Code Year Lesson 2, Part 2

Yikes, I’ve been woefully negligent of my coding lately! Admittedly, it’s a task that I end up avoiding. For whatever reason, thinking about the coding often fills me with anxiety; I know that the work will be a little bit tedious and will often be difficult for me to process. I imagine it’s natural to avoid tasks that feel uncomfortable, but I think I have to do a better job of either a.) finding joy in the process or b.) becoming a little bit more disciplined. I’d like to rely on option a), but I have a feeling that the mean option b) may have to take the wheel.

Technically, I’m a week behind. I just finished up the “activity” for Lesson 2, which was about defining functions in Java.

Do you remember those word problems in math class? You know, the ones that were like:

“Jimmy drove 100 miles at sixty miles per hour to meet Carmen. Carmen is 500 miles away driving at 30 miles per hour. Calculate how long it will take Jimmy to meet Carmen. Throw in the number of corn nuts Jimmy will munch on as he drives to meet Carmen.”

I mean, I guess they weren’t exactly like that, but I remember walking away from each of those problems with an exasperated, “WHO CARES?” Plus, it was always so difficult for me to wrap my mind around the spatial-temporal connection. ¬†What if Jimmy had to pull over for a flat tire? Why is Carmen such a slow driver?

In any case, the “functions” activity for Code Year initially terrified me as it reminded me of those old word problems…

My task was to create a program that calculated New York taxi cab fare. It started nicely enough:

Declare a variable! Yeah! I’ve done this before! For those of you who don’t remember, declaring a variable really just means saving it into the program. Sweet. Now the program knows the baseFare is $2.50.

Oh, and that little yellow “caution” sign at the start of line three of my code was to scold me for forgetting a semicolon. Unfortunately, I forgot to screencast my “good job!” when I fixed the syntax.

Then, we had to bring back our knowledge of functions. To refresh your memory, functions are those programs that you create so that you don’t have to repeat certain lines of script. A function is a program that you probably want to be running in the background or that you want to use multiple times.

So, here’s the function I defined to calculate the taxi fare. For whatever reason, it was really difficult for me to keep the variables straight initially. Somehow, defining the base fare BEFORE I established the function that finds the final taxi fare seemed confusing.

I mean, for someone used to thinking in a narrative form, this would be kind of like giving the cast of characters at the front of a book before the book even begins. I suppose that’s not so weird, but casts of characters typically only appear at the beginnings of plays. When I’m reading a novel, I somehow don’t expect this to happen. In the same way, I somehow didn’t expect this to happen in functions either.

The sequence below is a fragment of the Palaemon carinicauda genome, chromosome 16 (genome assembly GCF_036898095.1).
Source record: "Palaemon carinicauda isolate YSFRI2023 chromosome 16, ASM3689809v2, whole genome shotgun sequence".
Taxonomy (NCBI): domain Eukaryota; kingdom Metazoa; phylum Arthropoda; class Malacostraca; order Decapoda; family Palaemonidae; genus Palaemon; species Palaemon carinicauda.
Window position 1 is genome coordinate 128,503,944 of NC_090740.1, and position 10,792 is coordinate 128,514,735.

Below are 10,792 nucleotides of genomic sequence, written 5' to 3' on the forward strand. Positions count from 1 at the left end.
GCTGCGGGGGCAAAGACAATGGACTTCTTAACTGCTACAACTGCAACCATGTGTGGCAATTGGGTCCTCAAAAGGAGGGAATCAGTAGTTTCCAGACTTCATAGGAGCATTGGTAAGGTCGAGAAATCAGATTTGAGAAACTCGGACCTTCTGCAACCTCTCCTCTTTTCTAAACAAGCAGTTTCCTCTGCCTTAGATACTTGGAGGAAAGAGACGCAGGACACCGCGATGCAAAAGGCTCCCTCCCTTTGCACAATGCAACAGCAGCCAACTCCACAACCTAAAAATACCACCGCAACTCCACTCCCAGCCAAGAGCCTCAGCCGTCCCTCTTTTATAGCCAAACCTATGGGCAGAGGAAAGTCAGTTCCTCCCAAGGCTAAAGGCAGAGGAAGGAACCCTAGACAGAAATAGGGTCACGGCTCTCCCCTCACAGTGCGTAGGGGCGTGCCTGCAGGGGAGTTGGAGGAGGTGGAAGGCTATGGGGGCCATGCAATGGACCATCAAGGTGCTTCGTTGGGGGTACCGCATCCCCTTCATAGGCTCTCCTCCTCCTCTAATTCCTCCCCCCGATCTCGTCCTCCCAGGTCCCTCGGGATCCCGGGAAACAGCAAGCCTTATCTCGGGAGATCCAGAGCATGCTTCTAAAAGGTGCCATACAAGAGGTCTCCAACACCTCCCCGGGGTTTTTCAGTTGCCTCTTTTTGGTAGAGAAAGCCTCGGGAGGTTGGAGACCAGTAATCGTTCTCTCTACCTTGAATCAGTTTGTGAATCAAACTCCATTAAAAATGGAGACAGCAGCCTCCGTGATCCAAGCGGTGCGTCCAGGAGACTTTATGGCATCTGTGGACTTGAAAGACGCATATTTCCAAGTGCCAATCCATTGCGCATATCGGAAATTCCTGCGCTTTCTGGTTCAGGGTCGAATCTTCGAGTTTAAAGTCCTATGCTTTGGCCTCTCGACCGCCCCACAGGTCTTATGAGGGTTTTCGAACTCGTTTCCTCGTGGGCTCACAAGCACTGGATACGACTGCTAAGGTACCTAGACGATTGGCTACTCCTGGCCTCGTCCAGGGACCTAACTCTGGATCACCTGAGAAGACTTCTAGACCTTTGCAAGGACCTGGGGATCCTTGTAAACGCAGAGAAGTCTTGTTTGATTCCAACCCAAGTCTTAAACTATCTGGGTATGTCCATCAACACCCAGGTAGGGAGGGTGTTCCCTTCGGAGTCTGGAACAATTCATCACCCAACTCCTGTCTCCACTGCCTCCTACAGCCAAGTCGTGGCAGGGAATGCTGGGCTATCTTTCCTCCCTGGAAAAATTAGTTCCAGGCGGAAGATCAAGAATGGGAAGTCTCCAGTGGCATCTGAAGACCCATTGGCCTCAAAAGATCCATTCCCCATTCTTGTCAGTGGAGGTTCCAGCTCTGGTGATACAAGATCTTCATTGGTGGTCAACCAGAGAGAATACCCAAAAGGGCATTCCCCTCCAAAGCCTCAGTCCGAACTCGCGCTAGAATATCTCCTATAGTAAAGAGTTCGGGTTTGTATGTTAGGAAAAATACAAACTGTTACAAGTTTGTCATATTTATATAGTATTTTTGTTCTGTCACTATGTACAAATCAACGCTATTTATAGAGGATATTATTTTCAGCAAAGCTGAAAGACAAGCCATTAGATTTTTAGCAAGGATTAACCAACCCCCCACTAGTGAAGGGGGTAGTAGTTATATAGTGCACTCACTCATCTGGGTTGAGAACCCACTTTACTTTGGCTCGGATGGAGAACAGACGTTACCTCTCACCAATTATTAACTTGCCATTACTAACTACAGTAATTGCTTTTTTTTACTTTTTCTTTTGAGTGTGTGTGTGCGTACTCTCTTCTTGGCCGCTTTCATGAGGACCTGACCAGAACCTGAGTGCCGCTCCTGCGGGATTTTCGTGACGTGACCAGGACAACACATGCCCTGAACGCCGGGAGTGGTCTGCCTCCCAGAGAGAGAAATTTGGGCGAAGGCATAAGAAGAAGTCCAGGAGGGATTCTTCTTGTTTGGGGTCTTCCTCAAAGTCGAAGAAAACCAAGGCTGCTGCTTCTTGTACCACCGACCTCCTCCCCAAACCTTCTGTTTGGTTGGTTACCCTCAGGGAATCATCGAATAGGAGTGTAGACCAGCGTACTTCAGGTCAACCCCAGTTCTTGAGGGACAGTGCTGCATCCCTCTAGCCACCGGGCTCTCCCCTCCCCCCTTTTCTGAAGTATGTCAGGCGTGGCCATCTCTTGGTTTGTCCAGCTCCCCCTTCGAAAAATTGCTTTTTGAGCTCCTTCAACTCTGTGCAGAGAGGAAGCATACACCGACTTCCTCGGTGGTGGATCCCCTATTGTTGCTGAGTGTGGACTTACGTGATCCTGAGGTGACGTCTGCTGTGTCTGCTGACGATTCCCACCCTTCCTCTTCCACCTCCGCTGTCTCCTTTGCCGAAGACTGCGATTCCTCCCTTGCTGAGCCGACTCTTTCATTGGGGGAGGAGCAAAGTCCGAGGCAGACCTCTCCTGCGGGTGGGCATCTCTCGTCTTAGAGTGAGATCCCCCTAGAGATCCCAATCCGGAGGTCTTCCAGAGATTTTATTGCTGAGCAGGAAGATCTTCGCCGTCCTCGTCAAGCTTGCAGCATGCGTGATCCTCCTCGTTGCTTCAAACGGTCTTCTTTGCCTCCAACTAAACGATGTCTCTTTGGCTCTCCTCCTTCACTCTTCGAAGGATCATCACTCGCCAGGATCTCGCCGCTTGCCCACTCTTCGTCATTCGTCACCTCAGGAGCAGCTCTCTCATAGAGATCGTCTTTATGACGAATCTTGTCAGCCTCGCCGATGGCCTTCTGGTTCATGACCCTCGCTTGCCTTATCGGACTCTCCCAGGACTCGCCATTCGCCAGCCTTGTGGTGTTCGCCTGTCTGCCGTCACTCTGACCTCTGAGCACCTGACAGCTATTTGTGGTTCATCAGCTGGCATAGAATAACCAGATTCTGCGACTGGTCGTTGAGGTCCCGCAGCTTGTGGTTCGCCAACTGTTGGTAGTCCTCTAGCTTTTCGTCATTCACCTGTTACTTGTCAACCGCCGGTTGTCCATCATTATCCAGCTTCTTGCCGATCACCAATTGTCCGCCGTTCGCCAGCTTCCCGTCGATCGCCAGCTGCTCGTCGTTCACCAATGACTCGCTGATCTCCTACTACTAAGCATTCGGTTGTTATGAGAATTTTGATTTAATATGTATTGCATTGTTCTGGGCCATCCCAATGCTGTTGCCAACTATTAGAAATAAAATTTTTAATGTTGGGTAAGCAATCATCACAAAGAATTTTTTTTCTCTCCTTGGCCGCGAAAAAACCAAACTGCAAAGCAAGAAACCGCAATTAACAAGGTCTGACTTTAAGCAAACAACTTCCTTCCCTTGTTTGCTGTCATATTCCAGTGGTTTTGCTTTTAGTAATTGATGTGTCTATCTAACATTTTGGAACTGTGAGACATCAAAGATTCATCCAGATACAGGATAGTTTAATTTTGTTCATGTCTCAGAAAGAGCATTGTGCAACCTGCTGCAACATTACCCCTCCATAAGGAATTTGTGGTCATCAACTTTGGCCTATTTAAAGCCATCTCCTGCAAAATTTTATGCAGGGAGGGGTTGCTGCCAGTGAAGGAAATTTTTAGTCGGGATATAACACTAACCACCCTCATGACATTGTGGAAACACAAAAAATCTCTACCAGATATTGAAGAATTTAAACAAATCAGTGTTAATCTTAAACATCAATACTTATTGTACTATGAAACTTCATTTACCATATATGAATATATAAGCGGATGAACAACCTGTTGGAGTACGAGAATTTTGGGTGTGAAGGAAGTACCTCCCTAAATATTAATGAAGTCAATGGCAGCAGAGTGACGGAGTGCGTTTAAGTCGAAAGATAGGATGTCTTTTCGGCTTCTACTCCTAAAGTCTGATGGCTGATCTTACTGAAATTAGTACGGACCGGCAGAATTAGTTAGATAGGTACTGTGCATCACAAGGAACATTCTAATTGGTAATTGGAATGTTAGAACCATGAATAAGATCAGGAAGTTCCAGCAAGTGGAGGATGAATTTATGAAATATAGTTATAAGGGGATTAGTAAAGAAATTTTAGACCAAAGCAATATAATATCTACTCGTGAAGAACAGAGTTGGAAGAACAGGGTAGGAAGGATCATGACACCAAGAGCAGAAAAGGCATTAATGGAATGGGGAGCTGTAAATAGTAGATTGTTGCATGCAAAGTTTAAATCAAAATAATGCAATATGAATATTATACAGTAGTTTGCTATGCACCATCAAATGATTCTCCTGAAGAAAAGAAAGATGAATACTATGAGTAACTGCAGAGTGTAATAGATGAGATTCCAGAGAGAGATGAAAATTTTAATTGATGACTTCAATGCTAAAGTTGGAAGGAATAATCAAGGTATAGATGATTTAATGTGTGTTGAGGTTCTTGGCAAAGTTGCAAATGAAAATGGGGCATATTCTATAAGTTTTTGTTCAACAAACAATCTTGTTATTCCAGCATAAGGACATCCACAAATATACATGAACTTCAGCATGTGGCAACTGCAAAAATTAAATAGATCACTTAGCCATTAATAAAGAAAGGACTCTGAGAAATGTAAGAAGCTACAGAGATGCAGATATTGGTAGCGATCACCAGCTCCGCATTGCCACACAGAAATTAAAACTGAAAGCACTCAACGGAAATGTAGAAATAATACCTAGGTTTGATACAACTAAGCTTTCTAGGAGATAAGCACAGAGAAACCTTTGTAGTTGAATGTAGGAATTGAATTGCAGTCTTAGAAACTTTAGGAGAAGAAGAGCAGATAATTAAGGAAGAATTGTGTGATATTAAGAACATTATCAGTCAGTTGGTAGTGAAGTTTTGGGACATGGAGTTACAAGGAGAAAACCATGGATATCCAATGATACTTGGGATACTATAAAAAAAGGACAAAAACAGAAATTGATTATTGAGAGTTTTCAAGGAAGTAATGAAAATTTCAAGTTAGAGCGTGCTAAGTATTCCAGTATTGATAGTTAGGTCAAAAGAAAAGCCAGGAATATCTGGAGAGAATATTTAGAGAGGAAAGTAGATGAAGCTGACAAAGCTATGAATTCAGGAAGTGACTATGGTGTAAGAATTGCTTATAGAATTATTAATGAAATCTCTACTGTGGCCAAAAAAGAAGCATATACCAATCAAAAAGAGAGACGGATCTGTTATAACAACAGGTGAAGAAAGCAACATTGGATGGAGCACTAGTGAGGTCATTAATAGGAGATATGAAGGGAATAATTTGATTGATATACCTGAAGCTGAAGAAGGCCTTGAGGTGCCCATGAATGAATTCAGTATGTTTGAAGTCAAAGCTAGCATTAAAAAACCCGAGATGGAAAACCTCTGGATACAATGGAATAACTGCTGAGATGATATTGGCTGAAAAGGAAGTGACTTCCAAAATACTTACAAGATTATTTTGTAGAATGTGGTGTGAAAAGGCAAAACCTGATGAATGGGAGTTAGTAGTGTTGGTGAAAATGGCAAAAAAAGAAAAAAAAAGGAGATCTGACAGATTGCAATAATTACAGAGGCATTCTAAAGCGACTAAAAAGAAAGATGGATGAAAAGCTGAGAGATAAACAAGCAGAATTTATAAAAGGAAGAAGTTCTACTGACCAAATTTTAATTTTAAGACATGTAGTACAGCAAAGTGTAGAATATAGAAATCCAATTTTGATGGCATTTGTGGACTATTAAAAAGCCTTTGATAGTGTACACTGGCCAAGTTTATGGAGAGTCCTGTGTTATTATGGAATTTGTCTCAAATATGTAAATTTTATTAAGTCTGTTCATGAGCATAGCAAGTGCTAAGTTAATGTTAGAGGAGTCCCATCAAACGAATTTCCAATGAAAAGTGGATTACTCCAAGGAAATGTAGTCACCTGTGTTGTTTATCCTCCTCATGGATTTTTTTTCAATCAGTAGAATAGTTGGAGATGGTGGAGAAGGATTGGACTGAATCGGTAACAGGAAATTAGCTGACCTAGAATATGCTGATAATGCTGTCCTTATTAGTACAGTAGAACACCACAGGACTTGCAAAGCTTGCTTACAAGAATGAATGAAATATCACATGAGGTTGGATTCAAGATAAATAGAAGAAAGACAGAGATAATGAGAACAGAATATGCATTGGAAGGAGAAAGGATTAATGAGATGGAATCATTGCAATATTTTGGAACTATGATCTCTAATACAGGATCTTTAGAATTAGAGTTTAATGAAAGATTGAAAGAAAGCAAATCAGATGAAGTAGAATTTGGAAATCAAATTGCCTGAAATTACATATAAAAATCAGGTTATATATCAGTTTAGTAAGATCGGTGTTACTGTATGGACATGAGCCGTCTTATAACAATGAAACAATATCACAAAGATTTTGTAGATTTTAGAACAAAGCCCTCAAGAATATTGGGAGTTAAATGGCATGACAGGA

Of course, in math, you must define your variables before you solve your problems, so I suppose if I was used to thinking in a “math-brained” way, this would have been more intuitive.

Now, the lesson grew increasingly tricky as we had to include a parameter in our function. This parameter allows the function to define more specific characteristics of the function. In this case:

I had to include the parameter for the miles traveled in the taxi to determine its total cost. Without defining that parameter, I would have been unable to execute the cost of the taxi ride. In the initial function, that total fare would have only been determined according to the base fare. That, of course, is incomplete since the rest of the fare is determined by the cost of additional miles and, of course, the number of miles traveled.

See how this is reminiscent of those old word problems?

But look! We had to deal with one more factor:

That’s right: the cost of the fare CHANGES during certain hours of the day. I guess it’s about time I start calculating those corn nut delays, right?

As you can see, I didn’t end up getting the final function right. Frankly, I’m still a little stumped on this one. I think I made a simple syntax error, but I’m pretty sure I set it up correctly. All I had to do was add in an “if/else” statement to determine that final fare. However, again, something went wrong…

This, of course, took me a while to figure out and, with the help of forums that are part of the Codeacademy lessons, I finally got to this point. However, it was that kind of “backwards” thinking that threw me off again. Why couldn’t the night surcharge declared at the beginning of the function just operate as the factor needed to do the calculation? Couldn’t the computer just “figure it out?”

Obviously, the answer to that is “no.” As a programmer, it is your job to define all the variables necessary to make sure the end result comes out accurately. If I think about it more, it’s somewhat similar to the process of writing a paper. A writer should not assume that the reader just “gets” his argument. He has to go through the pains of explicating it, justifying his point and showing evidence. Something similar is happening here: I have to explicate the problem and show all my tracks to guarantee that the computer “gets it.” Otherwise, he’s stumped!

I suppose he is a little stumped at present, considering the fact that my syntax is somehow wrong. At times like these, I want to apologize for any student’s English grammar that I’ve ever scoffed at. It’s incredibly difficult to remember these grammatical rules when learning a new language! I suppose I’ve always taken that for granted.

Next week, I’ll complete the work I was supposed to do this week on Conditionals in Java. Get stoked!

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